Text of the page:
Olive Thorne Miller, 19th Century American Nature Writer
My eyes were attracted by a red dome they had never seen until yesterday morning. “What is that?” my forever moving mind questioned.
I drove to where the dome was calling me to look, like a lighthouse in the dark, to discover a church with spectacularly beautiful grounds I had never noticed before within a mile of my home. Why had I never seen this place? Granted, Samuel and I have been taking slightly different roads to his school lately, primarily to invoke exactly this experience.
I found this synchronicity ironic since lately I have been longing for church and lamenting my personal lack of a religious community to experience the connected feeling of individuals within a collective spiritual family. Now I am not a member of this particular denomination, but many of my historic religious heroes were a member of this faith.
Teresa of Avila, Francis and Chiara of Assissi, Mechteld de Magenberg , were mystics who, in my mind, transcend the restrictive titles and associations with individual denominations.
I took several photos and vowed to return. I drove further down the same street to a veritable explosion of purple. I had discovered a jacaranda tree on this street earlier. I had photographed the purple flowers, covering the street in a vibrant flower-like-snow storm. When I reviewed the photos of the brick sidewalk, I noticed I hadn’t taken a photo of the artisan/construction company name.
I went back and snapped it, the squared letters of “CARNEGIE” bowing as I took a photo.
I continued until I reached another new favorite spot, the one time “College Inn” which I learned was once a bar. It is now a living quarters. I met the residents solely due to curiosity and the desire to take more photos of the tired and weary sign on the corner. I had guessed it was a long ago motel that was missing other bungalow style accommodations.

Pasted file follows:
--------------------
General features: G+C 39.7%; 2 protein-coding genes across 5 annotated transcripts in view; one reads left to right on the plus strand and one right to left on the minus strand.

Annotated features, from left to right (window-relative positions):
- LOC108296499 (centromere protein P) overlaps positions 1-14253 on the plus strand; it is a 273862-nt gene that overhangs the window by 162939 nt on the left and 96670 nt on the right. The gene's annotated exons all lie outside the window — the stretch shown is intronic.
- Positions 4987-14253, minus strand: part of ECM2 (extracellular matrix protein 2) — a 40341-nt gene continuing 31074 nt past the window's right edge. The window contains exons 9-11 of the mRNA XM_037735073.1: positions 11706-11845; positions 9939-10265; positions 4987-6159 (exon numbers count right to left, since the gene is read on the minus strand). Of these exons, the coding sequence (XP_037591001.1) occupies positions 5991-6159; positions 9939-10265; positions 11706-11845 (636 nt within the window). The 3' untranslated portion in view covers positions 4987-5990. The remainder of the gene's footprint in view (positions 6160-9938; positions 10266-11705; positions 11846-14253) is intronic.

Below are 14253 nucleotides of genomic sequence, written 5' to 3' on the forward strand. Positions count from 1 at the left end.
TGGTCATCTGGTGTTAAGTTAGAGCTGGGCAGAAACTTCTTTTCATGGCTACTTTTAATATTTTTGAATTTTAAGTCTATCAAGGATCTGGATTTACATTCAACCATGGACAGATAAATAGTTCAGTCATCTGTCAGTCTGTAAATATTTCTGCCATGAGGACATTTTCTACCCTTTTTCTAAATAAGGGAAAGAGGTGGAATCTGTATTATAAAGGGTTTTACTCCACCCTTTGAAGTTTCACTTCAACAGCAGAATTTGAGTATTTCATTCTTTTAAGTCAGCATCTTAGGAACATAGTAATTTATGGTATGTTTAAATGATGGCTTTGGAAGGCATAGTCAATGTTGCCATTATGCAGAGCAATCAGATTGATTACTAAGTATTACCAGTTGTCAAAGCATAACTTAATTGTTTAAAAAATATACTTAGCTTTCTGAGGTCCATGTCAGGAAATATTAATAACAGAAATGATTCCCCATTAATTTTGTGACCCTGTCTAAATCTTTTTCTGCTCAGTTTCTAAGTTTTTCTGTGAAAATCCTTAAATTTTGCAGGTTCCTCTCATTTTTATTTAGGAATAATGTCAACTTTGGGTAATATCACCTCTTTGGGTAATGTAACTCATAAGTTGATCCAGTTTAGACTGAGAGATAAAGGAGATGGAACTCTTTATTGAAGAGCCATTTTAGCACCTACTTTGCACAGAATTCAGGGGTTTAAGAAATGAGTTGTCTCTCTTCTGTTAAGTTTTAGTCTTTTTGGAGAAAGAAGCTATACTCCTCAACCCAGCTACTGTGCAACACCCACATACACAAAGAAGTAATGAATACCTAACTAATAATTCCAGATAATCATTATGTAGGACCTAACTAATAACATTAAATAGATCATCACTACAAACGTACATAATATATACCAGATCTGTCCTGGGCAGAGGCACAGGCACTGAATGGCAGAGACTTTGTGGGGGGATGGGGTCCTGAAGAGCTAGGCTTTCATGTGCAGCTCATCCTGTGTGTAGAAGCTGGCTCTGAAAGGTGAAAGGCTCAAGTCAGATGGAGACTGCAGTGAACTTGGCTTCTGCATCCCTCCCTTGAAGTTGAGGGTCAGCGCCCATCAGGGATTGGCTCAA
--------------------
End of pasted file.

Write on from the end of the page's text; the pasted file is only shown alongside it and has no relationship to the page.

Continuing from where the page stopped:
The renters gave me the small bit of story they had: this was a bar back in the day. My favorite was when the man I was speaking to called out to his wife, “Oh, yeah, this lady was trippin’ on the sign so I was just telling her about the house.” A blonde woman stood in the art deco doorway to join the conversation. I usually would not have engaged this couple in such lengthy, passion discussions, but at that moment my passion trumped any trepidation I might normally hold at an arm’s distance at least.
I have come to want a greater intimacy with all aspects of my life: even and especially the nooks and crannies of my neighborhood I have yet to explore. I find it fascinating, this newfound exhilaration of traveling around to see what is waiting to be witnessed, even if it is as ordinary and gritty as a row of abandoned shopping carts or an oversized dumpster.
I want to know my neighborhood rather than just drive through it on my way to other specific places.
So far, it has been among my favorite adventure travels of all.
Try it where you live. You may be surprised.
And for today, that's it for my Storyaday!
Julie Jordan Scott has been a Life & Creativity Coach, Writer, Facilitator and Teleclass Leader since 1999. She is also an award winning Actor, Director, Artist and Mother Extraordinaire. She was twice the StoryTelling Slam champion in Bakersfield. She teaches a teleclass/ecourse "Discover the Power of Writing & Telling Engaging, Enlightening Stories" which begins again April 19, 2012. Find details by clicking this link.
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